Studio Project: Advice on Mixes

During class time on Thursday 30/4/15 we had the opportunity to get some valuable feedback on our mixes. One of the audio lecturers, Rose, met us in the Neve studio to have a listen to our progress on Dead Man’s Bones and Kaw-Liga.

photo 1Dead Man’s Bones

She liked the overall sound that we had but had a few questions about the effects we’d applied to some of the instruments. One in particular was the bass. The heavy use of compression was killing the effect of the bass. As mentioned in my last blog post, we’d made use of a multi-band compressor to bring out the actual bass plucking and lessen the ‘slapping’ (the recording we had to work with was under par to say the least). Rose suggested using an expander after the compression to bring a bit more air and punch back into it. The song’s frequency balance was good except for the missing ‘punch’ of the low end. She suggested we alter the kick slightly as well to complement the double bass more.

After another listen, Rose pointed out that there were too many higher frequencies panned left. The high hat was panned slightly left and the acoustic guitar even more so. If we adjusted this, the mix would sound a lot more open. Rose’s last major note on Dead Man’s Bones was that the main vocals were just a tiny bit too loud for her liking.


With only enough time to show Rose another song, we chose Kaw-Liga as it is a different style to the other two (which are a more similar genre to each other). She was very impressed with the intro featuring the initial roll in of everything and commented that the frequency spread is “fucking perfect”. She was particularly impressed with the dynamics of the little guitar trills and harmonics in the background at different stages. These give it the energy of a live performance while keeping the quality of a studio recording. The main problem she commented on was the main vocal. They sit well in the mix during some parts and not so much in others. We’d already compressed them so she suggested automation or perhaps even fader riding. There was also a bit of concern regarding the transition from the second verse to the second chorus. It was noticeably less ‘punchy’ than the transition between the first verse and chorus. It doesn’t sound bad, it’s just less effective. She suggested fading the bass down slightly toward the end of the verse and bring it back in suddenly for the chorus.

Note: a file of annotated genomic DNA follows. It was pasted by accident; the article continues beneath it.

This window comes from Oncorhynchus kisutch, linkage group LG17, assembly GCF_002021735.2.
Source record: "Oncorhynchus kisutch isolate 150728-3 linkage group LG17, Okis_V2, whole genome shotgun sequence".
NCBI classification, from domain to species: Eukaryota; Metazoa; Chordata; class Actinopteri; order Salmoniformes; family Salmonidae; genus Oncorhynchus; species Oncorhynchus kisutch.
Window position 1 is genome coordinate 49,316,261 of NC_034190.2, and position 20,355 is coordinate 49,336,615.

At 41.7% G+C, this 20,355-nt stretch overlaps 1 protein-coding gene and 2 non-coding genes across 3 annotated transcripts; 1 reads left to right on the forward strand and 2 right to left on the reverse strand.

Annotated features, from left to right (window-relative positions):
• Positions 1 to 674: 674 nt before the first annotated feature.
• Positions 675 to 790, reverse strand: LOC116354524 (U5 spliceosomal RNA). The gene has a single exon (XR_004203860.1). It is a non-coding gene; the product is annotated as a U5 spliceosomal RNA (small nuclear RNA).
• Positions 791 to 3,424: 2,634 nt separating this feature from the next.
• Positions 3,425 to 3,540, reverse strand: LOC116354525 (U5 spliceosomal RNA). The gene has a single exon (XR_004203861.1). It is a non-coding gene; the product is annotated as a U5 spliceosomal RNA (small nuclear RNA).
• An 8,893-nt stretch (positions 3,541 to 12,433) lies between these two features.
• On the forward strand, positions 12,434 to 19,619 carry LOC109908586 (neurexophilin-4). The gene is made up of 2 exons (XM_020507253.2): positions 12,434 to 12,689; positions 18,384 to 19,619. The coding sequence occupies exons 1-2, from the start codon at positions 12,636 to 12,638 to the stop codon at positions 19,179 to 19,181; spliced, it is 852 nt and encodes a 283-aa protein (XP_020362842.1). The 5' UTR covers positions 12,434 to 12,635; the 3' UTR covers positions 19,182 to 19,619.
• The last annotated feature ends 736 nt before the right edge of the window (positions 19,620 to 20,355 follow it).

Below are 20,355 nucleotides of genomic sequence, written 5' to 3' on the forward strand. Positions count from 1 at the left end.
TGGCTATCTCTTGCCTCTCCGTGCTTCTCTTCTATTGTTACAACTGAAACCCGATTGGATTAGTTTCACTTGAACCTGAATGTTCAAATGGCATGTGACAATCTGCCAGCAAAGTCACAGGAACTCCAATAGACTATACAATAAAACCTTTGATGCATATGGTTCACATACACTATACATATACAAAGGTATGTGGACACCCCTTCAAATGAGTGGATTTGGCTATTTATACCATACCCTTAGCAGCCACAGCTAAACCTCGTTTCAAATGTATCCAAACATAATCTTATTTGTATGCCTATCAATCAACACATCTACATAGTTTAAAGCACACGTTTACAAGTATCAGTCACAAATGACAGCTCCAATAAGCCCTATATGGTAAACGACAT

We were lucky enough to get another opinion on Kaw-Liga with our facilitator Akshay dropping in to the studio to have a listen. His first note was that the snare needs more definition. Due to the processing we’d used so far, we’d lost the brightness usually heard in a snare. The bottom snare in particular wasn’t sounding right. Especially once the electric guitar comes in. Akshay stated that there wasn’t enough high end definition cutting through with the combination of these instruments. His other major bit of advice was to put a bit more reverb on the vocals and a longer pre-delay instead of a longer reverb time.

photo 2Live Mixing

Before leaving, Rose also gave us some notes to think about before mixing the live songs we’d recorded. After listening to what each microphone had captured she suggested using one in particular as a sort of room mic (the acoustic guitar mic). Much like the method we’d used with drum miking and mixing, she suggested building the other sounds around that mic (which was picking up a bit of everything). She also demonstrated to us on the Neve the method of soloing a channel and then EQing out unwanted sound as well as then accentuating the desired frequencies. Another major point here was to make sure we remove the room tone so that when it comes to compression you don’t hear the obvious ‘whomping’ sound of the room being compressed as well. Rose’s final tidbit of information was to layer EQs, using one specifically designed to ‘clean up’ frequencies then use another specifically designed for building tone (then move onto compression).

We are SO appreciative to have received this valuable feedback from Rose and Akshay. In the past, I’ve left mixing to the last minute so haven’t had time to discuss my progress with lecturers. We can’t wait to implement this advice as we’re sure it will make our mixes sound even more amazing!


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